Snowdon councillor Marvin Rotrand is urging Côte des Neiges-NDG residents, particularly tenants, to attend the Dec. 11 Montreal council meeting, saying they will be negatively affected by the 2020 city budget expected to be passed that day.
Rotrand, in a message to the media last week, warned that tenants will “suffer excessive rent increases” by what he says is “out of control spending” by the ruling Project Montréal party.
“A perverse impact of the new evaluation roll is that the buildings that rise the most in value are apartment buildings,” Rotrand wrote. “The city budget will definitely spur rent increases, thus hitting many low income people.”
The Snowdon councillor argued that as Projét Montreal members “gushed” over the budget, “it is likely to be adopted without amendment on Dec. 11 when council reconvenes.”
Rotrand wrote that the budget features a $463 million spending increase, an 8.1 percent hike over last year.
“Due to one-time injections of provincial and federal government subsidies this year, the impact on tax bills will, thankfully, be less than the 8.1 percent cited above, [and] I note that in our borough of CDN-NDG, the average tax bill will rise by a still very substantial 3.1 percent,” he added. “We have a new tax evaluation roll for 2020-2022 and the properties that have grown the most in value and thus face the largest tax increases are apartment buildings. This is a citywide phenomenon, but is particularly noticeable in our borough....Fortunately, council has spread out the evaluation increase over three years.”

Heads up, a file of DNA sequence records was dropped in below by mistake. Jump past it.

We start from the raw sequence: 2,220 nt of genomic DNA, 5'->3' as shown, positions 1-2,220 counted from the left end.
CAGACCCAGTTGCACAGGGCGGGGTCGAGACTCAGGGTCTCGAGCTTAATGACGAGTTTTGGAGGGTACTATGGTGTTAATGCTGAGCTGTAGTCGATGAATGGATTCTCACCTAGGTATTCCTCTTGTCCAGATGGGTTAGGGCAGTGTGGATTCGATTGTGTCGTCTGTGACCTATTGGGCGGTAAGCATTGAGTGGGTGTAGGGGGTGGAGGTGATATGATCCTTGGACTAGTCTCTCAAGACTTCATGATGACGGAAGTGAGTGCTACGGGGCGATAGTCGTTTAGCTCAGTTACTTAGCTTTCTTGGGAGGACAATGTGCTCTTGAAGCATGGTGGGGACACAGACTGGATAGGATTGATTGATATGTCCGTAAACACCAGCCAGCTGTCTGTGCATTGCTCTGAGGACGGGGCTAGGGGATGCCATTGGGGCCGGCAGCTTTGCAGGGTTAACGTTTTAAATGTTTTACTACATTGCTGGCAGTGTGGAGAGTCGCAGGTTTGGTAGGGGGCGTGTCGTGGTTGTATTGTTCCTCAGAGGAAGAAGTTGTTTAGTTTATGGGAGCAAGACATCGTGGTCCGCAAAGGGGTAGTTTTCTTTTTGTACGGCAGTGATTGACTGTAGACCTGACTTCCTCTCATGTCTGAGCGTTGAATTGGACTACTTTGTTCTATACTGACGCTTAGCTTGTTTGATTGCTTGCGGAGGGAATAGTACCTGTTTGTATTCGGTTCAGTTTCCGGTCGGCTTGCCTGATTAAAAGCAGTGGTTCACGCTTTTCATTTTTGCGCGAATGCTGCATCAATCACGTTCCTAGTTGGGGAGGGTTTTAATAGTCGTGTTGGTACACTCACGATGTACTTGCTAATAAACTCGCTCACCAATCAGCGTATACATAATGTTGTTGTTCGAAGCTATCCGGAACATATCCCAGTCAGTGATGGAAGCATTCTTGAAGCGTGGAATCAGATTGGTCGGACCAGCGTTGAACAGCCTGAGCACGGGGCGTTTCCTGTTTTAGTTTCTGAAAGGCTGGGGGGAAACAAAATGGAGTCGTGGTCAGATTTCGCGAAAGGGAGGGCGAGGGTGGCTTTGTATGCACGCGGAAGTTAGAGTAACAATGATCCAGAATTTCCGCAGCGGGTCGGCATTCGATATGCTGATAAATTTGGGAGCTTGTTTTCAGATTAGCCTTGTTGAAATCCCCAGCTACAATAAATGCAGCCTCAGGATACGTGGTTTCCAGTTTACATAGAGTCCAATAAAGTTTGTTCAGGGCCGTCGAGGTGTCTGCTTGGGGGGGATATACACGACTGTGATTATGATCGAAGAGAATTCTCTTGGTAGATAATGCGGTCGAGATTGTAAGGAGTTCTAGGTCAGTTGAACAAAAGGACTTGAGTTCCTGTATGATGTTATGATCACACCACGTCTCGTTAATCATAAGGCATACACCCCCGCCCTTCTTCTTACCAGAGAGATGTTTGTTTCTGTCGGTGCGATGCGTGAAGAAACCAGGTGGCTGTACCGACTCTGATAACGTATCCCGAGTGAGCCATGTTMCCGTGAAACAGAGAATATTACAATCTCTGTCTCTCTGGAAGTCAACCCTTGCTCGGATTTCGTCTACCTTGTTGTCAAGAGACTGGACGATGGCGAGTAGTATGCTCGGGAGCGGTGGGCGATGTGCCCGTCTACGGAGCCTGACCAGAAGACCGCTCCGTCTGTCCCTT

Rotrand wrote that “despite this temporary relief, the average apartment building in Cote des Neiges — Notre Dame de Grace will see its tax bill rise 5.5 percent in 2020.
“Tenants don’t pay taxes directly to the city. but property taxes are a component of their rent. The Rental Board, which each year publishes the figure which it allows for rent increases, will permit landlords more than the average if their taxes rise above the proposed norm. This is the third year in a row that the city budget will provoke rent increases considerably above the rate of inflation.”
Rotrand added that, in his analysis, “even if next year, the 2021 budget is frozen at the same level, the decisions taken in this current budget will continue to impact tenants.
“I believe that there are only two possible solutions to help tenants faced with larger than expected rent increases. The first is new fiscal tools which would see apartment buildings taxed at a lower rate than are other properties. This would require a new provincial law and a major change in orientation by the National Assembly and is unlikely any time soon. The second option would require the city to rein in spending. That requires a change in orientation from the current administration.
“It may have an impact on the administration to hear directly from the milieu how low income people’s lives are impacted by big spending hikes.”